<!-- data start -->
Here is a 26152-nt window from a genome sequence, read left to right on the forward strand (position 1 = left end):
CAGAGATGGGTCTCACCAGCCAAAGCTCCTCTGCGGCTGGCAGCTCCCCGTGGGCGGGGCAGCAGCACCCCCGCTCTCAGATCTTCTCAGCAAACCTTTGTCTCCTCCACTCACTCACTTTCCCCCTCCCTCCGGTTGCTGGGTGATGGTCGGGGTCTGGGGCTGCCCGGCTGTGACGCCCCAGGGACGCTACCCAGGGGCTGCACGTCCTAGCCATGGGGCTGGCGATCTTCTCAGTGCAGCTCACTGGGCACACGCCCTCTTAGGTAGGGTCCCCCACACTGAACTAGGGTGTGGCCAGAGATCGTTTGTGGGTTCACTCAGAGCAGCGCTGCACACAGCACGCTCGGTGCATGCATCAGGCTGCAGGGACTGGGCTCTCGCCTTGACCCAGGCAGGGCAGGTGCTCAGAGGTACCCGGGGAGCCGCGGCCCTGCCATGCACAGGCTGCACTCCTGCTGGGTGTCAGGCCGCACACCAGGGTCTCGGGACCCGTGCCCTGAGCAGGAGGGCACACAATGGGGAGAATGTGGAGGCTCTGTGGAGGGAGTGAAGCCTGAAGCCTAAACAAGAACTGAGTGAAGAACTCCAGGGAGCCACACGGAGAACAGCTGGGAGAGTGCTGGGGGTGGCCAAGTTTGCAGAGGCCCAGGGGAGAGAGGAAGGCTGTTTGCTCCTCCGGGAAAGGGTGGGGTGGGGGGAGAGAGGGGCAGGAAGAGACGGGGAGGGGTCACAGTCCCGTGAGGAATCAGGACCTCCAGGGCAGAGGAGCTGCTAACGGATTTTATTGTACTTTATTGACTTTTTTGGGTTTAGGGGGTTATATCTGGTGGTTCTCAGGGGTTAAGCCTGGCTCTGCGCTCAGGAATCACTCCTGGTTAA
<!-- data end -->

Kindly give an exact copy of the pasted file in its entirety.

Here is a 26152-nt window from a genome sequence, read left to right on the forward strand (position 1 = left end):
CAGAGATGGGTCTCACCAGCCAAAGCTCCTCTGCGGCTGGCAGCTCCCCGTGGGCGGGGCAGCAGCACCCCCGCTCTCAGATCTTCTCAGCAAACCTTTGTCTCCTCCACTCACTCACTTTCCCCCTCCCTCCGGTTGCTGGGTGATGGTCGGGGTCTGGGGCTGCCCGGCTGTGACGCCCCAGGGACGCTACCCAGGGGCTGCACGTCCTAGCCATGGGGCTGGCGATCTTCTCAGTGCAGCTCACTGGGCACACGCCCTCTTAGGTAGGGTCCCCCACACTGAACTAGGGTGTGGCCAGAGATCGTTTGTGGGTTCACTCAGAGCAGCGCTGCACACAGCACGCTCGGTGCATGCATCAGGCTGCAGGGACTGGGCTCTCGCCTTGACCCAGGCAGGGCAGGTGCTCAGAGGTACCCGGGGAGCCGCGGCCCTGCCATGCACAGGCTGCACTCCTGCTGGGTGTCAGGCCGCACACCAGGGTCTCGGGACCCGTGCCCTGAGCAGGAGGGCACACAATGGGGAGAATGTGGAGGCTCTGTGGAGGGAGTGAAGCCTGAAGCCTAAACAAGAACTGAGTGAAGAACTCCAGGGAGCCACACGGAGAACAGCTGGGAGAGTGCTGGGGGTGGCCAAGTTTGCAGAGGCCCAGGGGAGAGAGGAAGGCTGTTTGCTCCTCCGGGAAAGGGTGGGGTGGGGGGAGAGAGGGGCAGGAAGAGACGGGGAGGGGTCACAGTCCCGTGAGGAATCAGGACCTCCAGGGCAGAGGAGCTGCTAACGGATTTTATTGTACTTTATTGACTTTTTTGGGTTTAGGGGGTTATATCTGGTGGTTCTCAGGGGTTAAGCCTGGCTCTGCGCTCAGGAATCACTCCTGGTTAA